Play is an important dimension of student learning here at Holy Family. It permeates learning across all year groups – at a developmentally appropriate level for the learners involved, allowing children to explore areas of interest whilst developing essential social and emotional skills.
Kids Matter Australia cite some of the many positive benefits of play:
PLAY HELPS CHILDREN DEVELOP A POSITIVE SENSE OF SELF
Play provides opportunities for children to have power over what they do and what and how they learn. Children often have little or no say about what they do, when they do it and when they stop. Their lives are often organised around an adult’s schedule. Of course most adults are making decisions in the interests of the child, but in the eyes of the child they may feel quite powerless in many aspects of their everyday lives.
PLAY HELPS CHILDREN LEARN IMPULSE CONTROL
If you are building a castle and you get frustrated and knock it down, you have lost your castle. If you are drawing a picture and scribble on it because it is not going right, you learn you no longer have a picture. In these ways children gradually learn that they need to control their impulses in order to achieve what they want.
PLAY IS A WAY THAT CHILDREN CAN WORK THROUGH AND RESOLVE PROBLEMS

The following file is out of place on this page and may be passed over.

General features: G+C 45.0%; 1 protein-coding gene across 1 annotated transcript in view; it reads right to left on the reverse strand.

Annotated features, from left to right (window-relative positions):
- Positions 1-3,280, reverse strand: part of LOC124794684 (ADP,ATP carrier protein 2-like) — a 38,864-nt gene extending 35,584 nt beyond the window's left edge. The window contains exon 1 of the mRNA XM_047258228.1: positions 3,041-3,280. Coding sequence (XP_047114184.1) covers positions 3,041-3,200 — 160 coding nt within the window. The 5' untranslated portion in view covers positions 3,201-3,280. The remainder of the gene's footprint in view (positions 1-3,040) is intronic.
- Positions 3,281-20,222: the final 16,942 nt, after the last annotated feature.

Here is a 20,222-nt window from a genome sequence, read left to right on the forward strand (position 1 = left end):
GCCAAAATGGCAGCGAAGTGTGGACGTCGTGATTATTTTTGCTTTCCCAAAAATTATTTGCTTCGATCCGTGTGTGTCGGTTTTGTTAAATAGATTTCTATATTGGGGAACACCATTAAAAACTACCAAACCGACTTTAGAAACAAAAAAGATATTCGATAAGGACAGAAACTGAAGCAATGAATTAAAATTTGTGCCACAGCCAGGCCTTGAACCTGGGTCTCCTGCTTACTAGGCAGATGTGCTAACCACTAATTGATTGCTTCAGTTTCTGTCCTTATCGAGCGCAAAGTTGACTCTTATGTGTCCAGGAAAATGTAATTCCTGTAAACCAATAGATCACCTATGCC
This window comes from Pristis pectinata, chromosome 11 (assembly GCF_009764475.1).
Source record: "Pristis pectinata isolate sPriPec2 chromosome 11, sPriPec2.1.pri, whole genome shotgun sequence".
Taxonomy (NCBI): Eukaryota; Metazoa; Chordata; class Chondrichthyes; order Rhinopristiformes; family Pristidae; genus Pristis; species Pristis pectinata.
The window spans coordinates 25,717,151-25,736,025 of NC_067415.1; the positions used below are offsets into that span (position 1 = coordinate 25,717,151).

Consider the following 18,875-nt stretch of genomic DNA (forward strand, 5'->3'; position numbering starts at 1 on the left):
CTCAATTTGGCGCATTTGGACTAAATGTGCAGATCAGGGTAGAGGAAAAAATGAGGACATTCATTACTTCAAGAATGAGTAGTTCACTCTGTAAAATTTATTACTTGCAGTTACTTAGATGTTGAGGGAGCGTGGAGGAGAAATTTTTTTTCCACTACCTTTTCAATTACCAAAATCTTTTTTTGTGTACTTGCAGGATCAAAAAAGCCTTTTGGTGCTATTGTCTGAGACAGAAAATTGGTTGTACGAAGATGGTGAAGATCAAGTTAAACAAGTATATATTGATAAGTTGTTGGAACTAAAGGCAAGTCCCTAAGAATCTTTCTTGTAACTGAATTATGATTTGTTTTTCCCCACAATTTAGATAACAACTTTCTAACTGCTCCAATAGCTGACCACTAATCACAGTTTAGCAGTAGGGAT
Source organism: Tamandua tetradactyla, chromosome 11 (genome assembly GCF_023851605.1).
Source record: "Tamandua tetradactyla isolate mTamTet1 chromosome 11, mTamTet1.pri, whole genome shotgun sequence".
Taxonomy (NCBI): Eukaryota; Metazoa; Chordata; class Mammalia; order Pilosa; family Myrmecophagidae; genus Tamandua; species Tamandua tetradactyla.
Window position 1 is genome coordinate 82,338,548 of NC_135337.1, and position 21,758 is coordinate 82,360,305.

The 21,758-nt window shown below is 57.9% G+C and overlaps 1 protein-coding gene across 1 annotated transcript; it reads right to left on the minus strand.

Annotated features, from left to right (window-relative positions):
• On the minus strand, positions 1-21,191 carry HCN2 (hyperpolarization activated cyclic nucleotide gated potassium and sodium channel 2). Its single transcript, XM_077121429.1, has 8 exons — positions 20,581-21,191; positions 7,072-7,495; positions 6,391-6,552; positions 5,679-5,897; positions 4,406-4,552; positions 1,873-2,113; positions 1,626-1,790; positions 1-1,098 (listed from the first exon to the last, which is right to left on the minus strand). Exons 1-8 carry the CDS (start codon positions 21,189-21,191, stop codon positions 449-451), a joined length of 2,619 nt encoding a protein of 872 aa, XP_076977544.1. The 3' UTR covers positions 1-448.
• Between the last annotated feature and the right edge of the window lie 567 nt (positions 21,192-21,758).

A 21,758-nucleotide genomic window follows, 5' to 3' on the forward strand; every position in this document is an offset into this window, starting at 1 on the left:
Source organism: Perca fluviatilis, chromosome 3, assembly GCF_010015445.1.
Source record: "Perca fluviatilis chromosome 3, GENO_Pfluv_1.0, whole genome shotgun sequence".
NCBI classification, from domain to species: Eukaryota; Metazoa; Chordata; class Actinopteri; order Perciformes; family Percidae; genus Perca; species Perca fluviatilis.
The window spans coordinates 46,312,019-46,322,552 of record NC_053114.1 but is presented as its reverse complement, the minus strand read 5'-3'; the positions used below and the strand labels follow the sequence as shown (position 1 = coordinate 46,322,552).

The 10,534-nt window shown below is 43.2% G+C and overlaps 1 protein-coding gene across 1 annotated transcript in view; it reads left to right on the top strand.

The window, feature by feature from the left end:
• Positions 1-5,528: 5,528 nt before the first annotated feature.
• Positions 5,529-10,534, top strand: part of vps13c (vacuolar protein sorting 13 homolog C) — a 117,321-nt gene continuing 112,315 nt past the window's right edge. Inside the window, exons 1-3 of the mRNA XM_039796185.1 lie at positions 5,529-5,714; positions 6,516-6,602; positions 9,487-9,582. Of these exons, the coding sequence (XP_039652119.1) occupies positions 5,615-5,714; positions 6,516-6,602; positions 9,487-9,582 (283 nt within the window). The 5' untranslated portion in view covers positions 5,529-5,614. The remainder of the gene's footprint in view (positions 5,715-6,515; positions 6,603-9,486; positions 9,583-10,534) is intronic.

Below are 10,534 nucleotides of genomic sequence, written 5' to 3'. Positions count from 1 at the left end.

Play is a way for children to learn about their abilities and have mastery experiences that are important for building resilience and developing.
PLAY AND DEVELOPING CHILDREN’S SOCIAL SKILLS
As well as contributing to emotional development and building confidence in their own ability, children’s play is important for developing and learning the social skills that will be the foundation for children’s future relationships. These skills develop over time.
SUPPORTING CHILDREN’S PLAY BENEFITS DEVELOPMENT AND WELLBEING
Children learn a great deal through play by themselves, with each other and with adults. The times when adults engage with children in their play can be very special for children. Setting aside even a short time for playing with children every day builds close relationships, as well as helping to build children’s self-esteem.
Kids Matter Australia state school-aged children (around six to nine years):
- Start to play more concrete games, and have a better grasp of rules. Children at this age may start to enjoy playing team games, although if they are still developing the emotional skills required to be a good winner and loser, may have difficulty losing cheerfully at some games.
- May start to want to play with children the same sex as them, and may stereotype the opposite gender including talking about what ‘boys do’ and ‘girls do’. This can be a good time to explain to children that boys and girls can play at any games.
- Start to increase their capacity for empathy ie imagining what it’s like to be another person, and develop sustained friendships. They may also have a growing desire to fit in and be accepted by their peer group.
Research also suggests that play helps children (indeed, adults too) to be more efficient learners too: